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 Author Topic: is it possible to eliminate rounding off error in this simulation calculation?  (Read 5906 times) 0 Members and 1 Guest are viewing this topic. Click to toggle author information(expand message area).
lookang
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 « Embed this message on: January 25, 2012, 03:45:47 pm » posted from:SINGAPORE,SINGAPORE,SINGAPORE

Dear Prof Hwang!

is it possible to eliminate rounding off error in this simulation calculation?

http://www.phy.ntnu.edu.tw/ntnujava/index.php?topic=2067.msg8920#msg8920

notice the
L1 = 10.416 = 10.42
L2 = 9.393 = 9.38
delta L = 10.33 = 10.3

but 10.42-9.38 =! 10.3 but actually = 10.4
 rippletankkroundingofferrorcansolved.png (116.13 KB, 758x634 - viewed 380 times.) Logged
Fu-Kwun Hwang
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 « Embed this message Reply #1 on: January 26, 2012, 08:38:45 am » posted from:,,Satellite Provider

From the attached picture:
L1=10.416
L2=9.383
So L1-L2=1.033
It seems that you round of the above result to 2 significant figures.
So S1P=10.42 , S2P=9.38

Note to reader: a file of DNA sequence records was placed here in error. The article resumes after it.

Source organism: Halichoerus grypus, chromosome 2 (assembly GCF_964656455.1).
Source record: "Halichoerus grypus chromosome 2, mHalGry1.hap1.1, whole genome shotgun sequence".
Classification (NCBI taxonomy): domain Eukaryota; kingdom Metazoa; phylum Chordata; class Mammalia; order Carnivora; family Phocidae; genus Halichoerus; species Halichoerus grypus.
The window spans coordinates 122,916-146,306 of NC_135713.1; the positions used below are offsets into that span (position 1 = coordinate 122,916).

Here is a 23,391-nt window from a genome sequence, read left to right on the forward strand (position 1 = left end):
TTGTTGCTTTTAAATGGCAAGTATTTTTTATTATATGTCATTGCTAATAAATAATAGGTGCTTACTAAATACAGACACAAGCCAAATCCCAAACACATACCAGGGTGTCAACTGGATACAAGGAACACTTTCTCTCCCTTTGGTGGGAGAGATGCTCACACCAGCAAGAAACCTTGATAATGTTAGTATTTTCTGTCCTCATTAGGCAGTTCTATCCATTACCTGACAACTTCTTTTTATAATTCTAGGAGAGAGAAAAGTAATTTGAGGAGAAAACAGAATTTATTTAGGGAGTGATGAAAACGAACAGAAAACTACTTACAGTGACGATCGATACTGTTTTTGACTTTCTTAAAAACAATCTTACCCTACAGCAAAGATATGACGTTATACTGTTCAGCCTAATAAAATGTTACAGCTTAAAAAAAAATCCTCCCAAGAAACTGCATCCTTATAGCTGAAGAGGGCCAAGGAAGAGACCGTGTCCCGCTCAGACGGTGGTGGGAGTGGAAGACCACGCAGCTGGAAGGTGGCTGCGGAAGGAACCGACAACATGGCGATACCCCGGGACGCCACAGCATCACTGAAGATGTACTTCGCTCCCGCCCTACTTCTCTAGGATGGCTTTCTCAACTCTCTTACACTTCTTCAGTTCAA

and you round off |S1P-S2P} from the above |1.033| value, so you get 1.03

If you want to get 1.04 you should calculate difference from the round-off values instead.

e.g.

double dv;
public float  roundoff(double v){
if(v>0)dv=0.5;
else if(v<0)dv=-0.5;
else dv=0;
return (int)(v*100+dv)/100.;
}

roundoff(L1) will give you 10.42
roundoff(L2)will give you 9.38
roundof(L1-L2)will give you 1.03
roundoff(L1)-roundoff(L2) will give you 1.04

This is an opportunity to teach students about the meaning of significant value (the last digit might be off).

I would not change the above result, but I will ask student why it is off (provide opportunity for student to think about this problem).
It could have more education value if we take the opportunity to invite student to think/learn:
There is always error due to numerical simulation.
And the physics experiment always contain error, too! It is a nature of physics.
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lookang
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 « Embed this message Reply #2 on: January 26, 2012, 07:36:28 pm » posted from:SINGAPORE,SINGAPORE,SINGAPORE

i agree!
i will not modify the simulation to have round-off effect.

thanks for the Ejs tip on round off and the greater learning of nature of precision in physics!
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There is a better way to do it; find it. ..."Thomas Edison(1847-1931, American inventor, 1093 patients)"